Sickle Cell Trait


The information provided below is for readers based in the United States of America. Readers outside of the United States of America should seek the information from local sources.

What is sickle cell trait and how does it differ from sickle cell disease?

Sickle cell trait (SCT) is a genetic condition involving the hemoglobin in red blood cells. People with SCT carry a defective copy of a gene for a section of the hemoglobin molecule called the beta chain, but the also carry a normal copy of the same gene. This makes them carriers for a very serious blood condition called sickle cell disease (SCD). Normally, people with SCT have no symptoms, but in recent years doctors, genetic counselors, and policy makers have been growing increasingly aware of complications that can result from SCT when the body is put under stress. Stressful environments that can put a person with SCT in danger include high altitude, dehydration, and intense sports, and there is concern that the physical stresses of pregnancy may also do the same. Though less common than SCT, SCD also can occur during pregnancy, because an increasing number of children with SCD are living to reproductive age.

How common is SCT during pregnancy?

Genes for sickle cell hemoglobin are common in populations of humans from regions of the world where malaria is common, or was common until recently. This includes people with origins in Africa, Mediterranean regions, and parts of south Asia. Among African Americans, about 1 in 12 pregnant women has SCT. SCD is much less common, but more than 300,000 children are born with this condition around the world each year. Since survival has been increasing for children with SCD over the past few decades, SCD has become more common during pregnancy.

How are sickle cell conditions during pregnancy diagnosed?

SCT is diagnosed through laboratory tests conducted on samples of your blood. The tests include analysis of your hemoglobin as well as genetic tests to see whether you carry a sickle cell gene. The tests are the same for SCD, but in virtually all cases SCD is diagnosed in early childhood, and thus you would know about it before getting pregnant.

Do SCT and SCD cause problems during pregnancy?

SCD has been shown to cause several problems during pregnancy, notably preterm delivery, and a serious complication called preeclampsia, plus it can lead to blood clots, strokes, and problems with internal organs (called sickle cell crisis) that can be fatal. SCT may cause infections in the amniotic fluid that may or may not affect your pregnancy. However, if you have SCT and you ascend to high altitude, you are at serious risk for a sickle cell crisis.

Do SCT and SCD during pregnancy cause problems for the baby?

SCD puts the developing baby at high risk for preterm delivery, low birth weight and size, and death. SCT may slightly increase the risk of fetal death. If you and the babys father both have SCT, the baby has a 25 percent (1 in 4) chance of being afflicted with SCD as well as a 50 percent (1 in 2) chance of being a carrier like yourself. If the mother has SCT, but the father does not, the baby still has a 50 percent chance of being a carrier for SCD (having SCT), but is not at risk of having SCD.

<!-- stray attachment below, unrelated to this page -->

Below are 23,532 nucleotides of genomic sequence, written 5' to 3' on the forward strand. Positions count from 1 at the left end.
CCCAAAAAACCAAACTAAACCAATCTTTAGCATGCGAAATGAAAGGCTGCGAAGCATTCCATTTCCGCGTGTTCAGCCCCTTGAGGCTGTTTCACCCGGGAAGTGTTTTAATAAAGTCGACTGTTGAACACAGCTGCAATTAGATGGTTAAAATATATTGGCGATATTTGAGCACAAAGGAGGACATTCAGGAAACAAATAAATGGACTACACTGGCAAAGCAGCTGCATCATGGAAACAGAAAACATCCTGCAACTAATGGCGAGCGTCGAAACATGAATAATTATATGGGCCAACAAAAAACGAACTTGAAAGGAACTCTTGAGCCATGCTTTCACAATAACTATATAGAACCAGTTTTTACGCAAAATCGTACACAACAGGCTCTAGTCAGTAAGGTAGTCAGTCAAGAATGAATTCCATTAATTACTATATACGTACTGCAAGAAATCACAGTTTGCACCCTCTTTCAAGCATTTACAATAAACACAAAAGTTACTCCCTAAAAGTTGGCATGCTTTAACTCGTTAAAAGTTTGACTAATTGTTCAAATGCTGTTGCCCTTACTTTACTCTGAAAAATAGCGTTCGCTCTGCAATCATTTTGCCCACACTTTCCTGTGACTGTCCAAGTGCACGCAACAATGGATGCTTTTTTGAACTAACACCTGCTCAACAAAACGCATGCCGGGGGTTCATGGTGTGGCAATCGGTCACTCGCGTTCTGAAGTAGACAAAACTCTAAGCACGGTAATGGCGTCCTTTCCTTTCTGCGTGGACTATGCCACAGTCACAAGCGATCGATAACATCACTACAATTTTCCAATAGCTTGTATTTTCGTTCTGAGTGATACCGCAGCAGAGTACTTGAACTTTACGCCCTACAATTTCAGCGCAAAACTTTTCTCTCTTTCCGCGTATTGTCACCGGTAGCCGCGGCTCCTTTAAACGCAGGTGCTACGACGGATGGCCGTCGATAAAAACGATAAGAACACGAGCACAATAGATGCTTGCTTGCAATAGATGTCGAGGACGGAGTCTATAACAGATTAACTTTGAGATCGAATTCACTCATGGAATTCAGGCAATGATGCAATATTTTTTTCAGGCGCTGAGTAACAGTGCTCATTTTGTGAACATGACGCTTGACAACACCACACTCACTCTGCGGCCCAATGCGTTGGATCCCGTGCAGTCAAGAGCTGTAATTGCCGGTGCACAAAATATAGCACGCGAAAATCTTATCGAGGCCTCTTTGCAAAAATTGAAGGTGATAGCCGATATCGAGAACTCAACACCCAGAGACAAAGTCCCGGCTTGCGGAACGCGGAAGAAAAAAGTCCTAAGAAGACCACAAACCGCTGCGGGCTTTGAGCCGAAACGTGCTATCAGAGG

What to consider about taking medications when you are pregnant or breastfeeding:

  • Any risks to yourself and your baby if you do not treat the SCT or SCD.
  • The risks and benefits of each medication you use when you are pregnant
  • The risks and benefits of each medication you use when you are breastfeeding

What should I know about using medication to treat SCD during pregnancy?

Women who have SCD are often treated with a medication called hydroxyurea. Studies on how using this drug during pregnancy affects the patients own developing baby have been very limited. Consequently, there is no strong evidence that children born to such mothers have any negative effects, but there is concern that future studies may reveal that hydroxyurea is dangerous to the developing child. There are two reasons for this. First, hydroxyurea belongs to a class of drugs that is used against cancer, because the drugs interfere with the reproduction of cells. The second reason has to do with that fact that hydroxyureas beneficial effect in SCD is that it causes your bone marrow to stop making adult hemoglobin and to restart production of the type of hemoglobin that your body made when you were a fetus. Fetal hemoglobin attracts oxygen more strongly than adult hemoglobin does. This is what enables the developing baby to draw oxygen from your blood in the placenta, where the maternal and fetal blood vessels come into close contact. However, if a large portion of a mothers hemoglobin gets converted to fetal hemoglobin, the baby, theoretically, would lose the advantage in drawing oxygen. As noted earlier, studies thus far do not proven that this actually happens, but it is something that doctors have in mind.